Docker and the Device Mapper storage driver

Device Mapper is a kernel-based framework that underpins many advanced volume management technologies on Linux. Docker's devicemapper storage driver leverages the thin provisioning and snapshotting capabilities of this framework for image and container management. This article refers to the Device Mapper storage driver as devicemapper, and the kernel framework as Device Mapper.

Note: The Commercially Supported Docker Engine (CS-Engine) running on RHEL and CentOS Linux requires that you use the devicemapper storage driver.

An alternative to AUFS

Docker originally ran on Ubuntu and Debian Linux and used AUFS for its storage backend. As Docker became popular, many of the companies that wanted to use it were using Red Hat Enterprise Linux (RHEL). Unfortunately, because the upstream mainline Linux kernel did not include AUFS, RHEL did not use AUFS either.

To correct this Red Hat developers investigated getting AUFS into the mainline kernel. Ultimately, though, they decided a better idea was to develop a new storage backend. Moreover, they would base this new storage backend on existing Device Mapper technology.

Red Hat collaborated with Docker Inc. to contribute this new driver. As a result of this collaboration, Docker's Engine was re-engineered to make the storage backend pluggable. So it was that the devicemapper became the second storage driver Docker supported.

Device Mapper has been included in the mainline Linux kernel since version 2.6.9. It is a core part of RHEL family of Linux distributions. This means that the devicemapper storage driver is based on stable code that has a lot of real-world production deployments and strong community support.

Image layering and sharing

The devicemapper driver stores every image and container on its own virtual device. These devices are thin-provisioned copy-on-write snapshot devices. Device Mapper technology works at the block level rather than the file level. This means that devicemapper storage driver's thin provisioning and copy-on-write operations work with blocks rather than entire files.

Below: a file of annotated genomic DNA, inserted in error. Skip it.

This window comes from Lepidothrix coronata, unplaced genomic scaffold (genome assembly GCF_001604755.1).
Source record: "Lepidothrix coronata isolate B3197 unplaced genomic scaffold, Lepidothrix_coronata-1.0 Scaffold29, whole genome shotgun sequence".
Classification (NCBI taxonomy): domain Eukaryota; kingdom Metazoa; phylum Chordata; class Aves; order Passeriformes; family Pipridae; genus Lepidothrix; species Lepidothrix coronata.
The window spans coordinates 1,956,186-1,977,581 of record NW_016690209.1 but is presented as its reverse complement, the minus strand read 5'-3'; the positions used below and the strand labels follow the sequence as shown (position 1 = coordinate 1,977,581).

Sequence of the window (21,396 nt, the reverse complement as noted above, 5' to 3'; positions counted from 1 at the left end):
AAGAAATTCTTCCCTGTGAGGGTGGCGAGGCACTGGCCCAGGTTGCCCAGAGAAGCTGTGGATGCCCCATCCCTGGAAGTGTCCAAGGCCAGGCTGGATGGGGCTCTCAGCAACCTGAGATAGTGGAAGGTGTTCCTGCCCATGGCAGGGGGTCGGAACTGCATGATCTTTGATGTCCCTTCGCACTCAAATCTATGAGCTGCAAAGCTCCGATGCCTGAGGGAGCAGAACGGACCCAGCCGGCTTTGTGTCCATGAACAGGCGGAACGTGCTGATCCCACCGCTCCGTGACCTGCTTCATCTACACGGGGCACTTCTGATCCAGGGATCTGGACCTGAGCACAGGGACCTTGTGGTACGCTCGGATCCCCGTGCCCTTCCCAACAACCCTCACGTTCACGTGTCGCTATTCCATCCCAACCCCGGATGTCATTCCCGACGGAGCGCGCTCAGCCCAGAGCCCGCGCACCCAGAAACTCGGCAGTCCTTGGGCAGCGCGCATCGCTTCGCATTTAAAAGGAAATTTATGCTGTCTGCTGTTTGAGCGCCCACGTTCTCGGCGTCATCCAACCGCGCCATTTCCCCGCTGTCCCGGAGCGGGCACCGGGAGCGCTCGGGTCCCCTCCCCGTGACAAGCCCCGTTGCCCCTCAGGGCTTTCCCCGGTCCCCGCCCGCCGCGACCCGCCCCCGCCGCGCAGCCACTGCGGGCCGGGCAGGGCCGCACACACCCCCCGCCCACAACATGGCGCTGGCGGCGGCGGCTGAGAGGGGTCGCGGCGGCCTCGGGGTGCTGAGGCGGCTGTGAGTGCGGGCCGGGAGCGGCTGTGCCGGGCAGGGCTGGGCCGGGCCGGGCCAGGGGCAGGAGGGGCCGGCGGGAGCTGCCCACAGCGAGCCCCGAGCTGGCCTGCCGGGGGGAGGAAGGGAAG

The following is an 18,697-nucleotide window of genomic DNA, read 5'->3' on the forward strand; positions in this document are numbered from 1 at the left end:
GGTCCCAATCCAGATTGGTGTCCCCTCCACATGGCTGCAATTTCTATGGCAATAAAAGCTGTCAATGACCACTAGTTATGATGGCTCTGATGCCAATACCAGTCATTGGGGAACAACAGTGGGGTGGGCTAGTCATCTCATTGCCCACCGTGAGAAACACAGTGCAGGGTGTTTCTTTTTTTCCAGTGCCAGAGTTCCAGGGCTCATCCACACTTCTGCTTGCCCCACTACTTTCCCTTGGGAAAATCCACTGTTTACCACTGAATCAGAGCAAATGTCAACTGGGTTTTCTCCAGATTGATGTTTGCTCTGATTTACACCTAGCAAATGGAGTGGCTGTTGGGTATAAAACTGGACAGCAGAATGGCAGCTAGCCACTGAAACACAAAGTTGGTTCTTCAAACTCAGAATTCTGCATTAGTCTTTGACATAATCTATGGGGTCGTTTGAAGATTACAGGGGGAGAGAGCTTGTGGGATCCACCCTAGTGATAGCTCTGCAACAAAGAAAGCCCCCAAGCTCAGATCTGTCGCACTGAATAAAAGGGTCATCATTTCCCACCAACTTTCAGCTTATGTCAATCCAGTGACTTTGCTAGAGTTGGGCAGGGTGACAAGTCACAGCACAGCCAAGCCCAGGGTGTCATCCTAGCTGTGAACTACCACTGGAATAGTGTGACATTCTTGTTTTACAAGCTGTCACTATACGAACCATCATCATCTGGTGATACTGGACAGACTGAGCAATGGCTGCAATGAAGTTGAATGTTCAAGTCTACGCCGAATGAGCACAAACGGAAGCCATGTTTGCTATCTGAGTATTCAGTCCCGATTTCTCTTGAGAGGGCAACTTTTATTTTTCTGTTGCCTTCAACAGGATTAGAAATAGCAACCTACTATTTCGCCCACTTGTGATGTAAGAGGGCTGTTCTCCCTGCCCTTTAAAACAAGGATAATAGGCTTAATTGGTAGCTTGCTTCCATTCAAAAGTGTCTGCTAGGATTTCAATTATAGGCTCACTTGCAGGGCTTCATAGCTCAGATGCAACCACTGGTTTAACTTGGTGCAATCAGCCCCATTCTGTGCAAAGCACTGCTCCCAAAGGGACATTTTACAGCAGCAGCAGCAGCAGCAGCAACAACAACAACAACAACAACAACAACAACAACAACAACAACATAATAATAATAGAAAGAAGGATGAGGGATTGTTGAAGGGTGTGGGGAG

Note: Snapshots are also referred to as thin devices or virtual devices. They all mean the same thing in the context of the devicemapper storage driver.

With devicemapper the high level process for creating images is as follows:

  1. The devicemapper storage driver creates a thin pool.

    The pool is created from block devices or loop mounted sparse files (more on this later).

  2. Next it creates a base device.

    A base device is a thin device with a filesystem. You can see which filesystem is in use by running the docker info command and checking the Backing filesystem value.

  3. Each new image (and image layer) is a snapshot of this base device.

    These are thin provisioned copy-on-write snapshots. This means that they are initially empty and only consume space from the pool when data is written to them.

With devicemapper, container layers are snapshots of the image they are created from. Just as with images, container snapshots are thin provisioned copy-on-write snapshots. The container snapshot stores all updates to the container. The devicemapper allocates space to them on-demand from the pool as and when data is written to the container.